I suspect that we are not the only species that is troubled by carnivorism. I imagine that every vegan animal feels that way; no individual wants to suffer pain. Carnivorous animals also avoid suffering, but they are necessarily less equipped to experience compassion towards other animals. Because we evolved from animals who are 95%+ vegan, we share this troubled feeling.


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#5 Old 06-03-2016, 08:36 AM
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Humans tend to anthropomorphize nature and even inanimate objects. We project our feelings, wants, desires, and thoughts onto nature. Humans have an intelligence that many other animals do not have; our intelligence coupled with how we evolved has made us the dominant species. We're not special, but as a species, we are much more powerful than any other non-human animal.

Your hypothetical question would require too many assumptions to be clearly answered. I suspect that if you were a "natural carnivore" and didn't have the intelligence that humans do, you probably wouldn't think much of killing something else. You wouldn't know a "tomb" from a "murderer". In fact, you'd probably only worry about finding food, seeking shelter, reproducing, and avoiding the dominant species of the planet. This is what all animals do, even humans.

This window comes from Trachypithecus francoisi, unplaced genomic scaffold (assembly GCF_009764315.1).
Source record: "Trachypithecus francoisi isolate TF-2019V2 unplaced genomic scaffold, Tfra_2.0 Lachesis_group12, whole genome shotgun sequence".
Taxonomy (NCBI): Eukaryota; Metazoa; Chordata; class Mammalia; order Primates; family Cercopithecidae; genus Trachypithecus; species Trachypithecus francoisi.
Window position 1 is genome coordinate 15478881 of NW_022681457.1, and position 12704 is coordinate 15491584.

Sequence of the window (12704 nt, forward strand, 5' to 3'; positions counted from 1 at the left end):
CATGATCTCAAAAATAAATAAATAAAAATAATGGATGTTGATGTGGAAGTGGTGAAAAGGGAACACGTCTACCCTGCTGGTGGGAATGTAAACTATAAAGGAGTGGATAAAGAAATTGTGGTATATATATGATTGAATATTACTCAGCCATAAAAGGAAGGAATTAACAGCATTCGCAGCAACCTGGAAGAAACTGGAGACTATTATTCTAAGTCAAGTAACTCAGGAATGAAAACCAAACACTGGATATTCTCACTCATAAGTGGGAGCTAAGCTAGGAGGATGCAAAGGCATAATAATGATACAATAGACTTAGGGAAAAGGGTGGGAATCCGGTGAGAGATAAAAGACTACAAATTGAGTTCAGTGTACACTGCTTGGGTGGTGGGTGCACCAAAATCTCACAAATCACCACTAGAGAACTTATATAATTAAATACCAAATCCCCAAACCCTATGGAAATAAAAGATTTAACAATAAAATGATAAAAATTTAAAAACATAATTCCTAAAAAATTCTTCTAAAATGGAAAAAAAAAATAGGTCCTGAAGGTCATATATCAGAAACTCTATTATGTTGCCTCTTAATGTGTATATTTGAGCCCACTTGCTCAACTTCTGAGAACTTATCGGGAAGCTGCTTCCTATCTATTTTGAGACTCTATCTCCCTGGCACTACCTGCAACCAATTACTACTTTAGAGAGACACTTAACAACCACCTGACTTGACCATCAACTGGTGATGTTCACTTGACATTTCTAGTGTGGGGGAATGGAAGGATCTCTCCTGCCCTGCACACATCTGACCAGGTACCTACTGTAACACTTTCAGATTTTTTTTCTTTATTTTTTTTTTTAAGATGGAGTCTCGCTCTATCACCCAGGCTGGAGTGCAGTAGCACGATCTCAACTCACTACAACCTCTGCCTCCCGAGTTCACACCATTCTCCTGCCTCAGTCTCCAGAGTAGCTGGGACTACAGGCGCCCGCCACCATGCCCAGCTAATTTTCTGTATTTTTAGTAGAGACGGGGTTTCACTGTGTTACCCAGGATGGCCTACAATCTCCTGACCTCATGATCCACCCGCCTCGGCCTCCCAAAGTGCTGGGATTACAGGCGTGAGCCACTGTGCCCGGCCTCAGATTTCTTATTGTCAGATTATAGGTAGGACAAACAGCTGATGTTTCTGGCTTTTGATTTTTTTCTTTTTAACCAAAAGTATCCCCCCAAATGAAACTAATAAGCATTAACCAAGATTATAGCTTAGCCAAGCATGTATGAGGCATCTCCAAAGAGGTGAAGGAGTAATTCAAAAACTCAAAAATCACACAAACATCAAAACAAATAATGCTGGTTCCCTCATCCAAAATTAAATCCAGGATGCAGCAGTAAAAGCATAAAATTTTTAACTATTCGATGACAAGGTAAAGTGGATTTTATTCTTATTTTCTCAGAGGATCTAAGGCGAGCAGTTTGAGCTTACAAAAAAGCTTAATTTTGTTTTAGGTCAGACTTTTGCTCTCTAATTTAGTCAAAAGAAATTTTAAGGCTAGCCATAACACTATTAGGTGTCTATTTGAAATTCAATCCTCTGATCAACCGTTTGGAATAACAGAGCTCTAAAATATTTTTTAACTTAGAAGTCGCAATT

Sorry, but I'm not sure what your question or point is? Is it regarding the general topic of suffering? We can't control nature, nor can we control suffering in nature. Sometimes, humans think they can help an animal that they think is suffering; however, the humans end up doing more harm than good. For example, I'm not sure if you've heard about the couple of simpletons that decided to place a bison calf in the back of their car because they thought it was cold. They projected their own feelings onto the calf, which ultimately caused it to be denied by the herd/it's mother and euthanized by humans.